Caught on Tape
The TV news show 48 Hours portrayed former Denver cop Michael Newell as a hero two weeks ago for his efforts to protect women from the obsessed and often dangerous men who stalk them. Specifically, the CBS crew concentrated on the story of Newell's "rescue" of an Aurora woman named Laura from her ex-husband, an ex-felon who allegedly broke her arm.
But 48 hours after the story aired, Newell says, he was being painted as a villain by Aurora and Arapahoe County officials, who felt stung by the show's intimation that they were slow in responding to the woman's plight. An Aurora newspaper, quoting an outraged mayor and police chief, even labeled Newell a vigilante.
Now Newell says he's the victim of "political retribution" after being hauled into court and threatened with jail if he didn't cooperate by turning over evidence in the case. All they had to do to get his cooperation, he says, "was ask."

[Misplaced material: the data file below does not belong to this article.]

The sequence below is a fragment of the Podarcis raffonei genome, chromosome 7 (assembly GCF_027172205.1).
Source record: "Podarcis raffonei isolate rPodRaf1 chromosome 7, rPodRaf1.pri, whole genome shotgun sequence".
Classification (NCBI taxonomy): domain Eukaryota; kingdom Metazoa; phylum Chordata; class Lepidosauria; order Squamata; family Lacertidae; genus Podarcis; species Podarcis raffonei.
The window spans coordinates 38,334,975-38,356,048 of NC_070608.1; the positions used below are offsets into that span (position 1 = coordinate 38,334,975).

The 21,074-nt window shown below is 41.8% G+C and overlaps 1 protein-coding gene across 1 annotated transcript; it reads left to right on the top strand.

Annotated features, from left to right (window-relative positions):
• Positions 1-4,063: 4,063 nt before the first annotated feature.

Mike Knight, a spokesman for the Arapahoe County District Attorney's Office, says that "in no way, shape or form" were representatives of that office trying to get back at Newell.
"I saw the show," Knight says, "and I have no complaints with it. If anything, it was an indictment of the system as a whole."
Knight concedes that there are concerns about what happened to a purported audiotaped confession--and why Newell, as a former cop, didn't get it into the hands of the Aurora police--and about the refusal by 48 Hours staffers to reveal during the taping of the episode the whereabouts of the ex-husband.
Newell formed Stalking Rescue, a nonprofit organization, about a year ago ("Loved to Death," April 3, 1997). He drives a car with EQLIZER license plates, a reference to a 1980s television show in which the hero bends the rules to see justice done. 48 Hours made a point of identifying Newell with the fictional character.
Along with classes in self-defense, the main focus of Newell's group is to teach victims of stalking how to make a case against their assailants that essentially forces the system to act. This can include tape-recording threats and keeping a diary of contacts that violate restraining orders. Newell assists his clients by "stalking the stalker."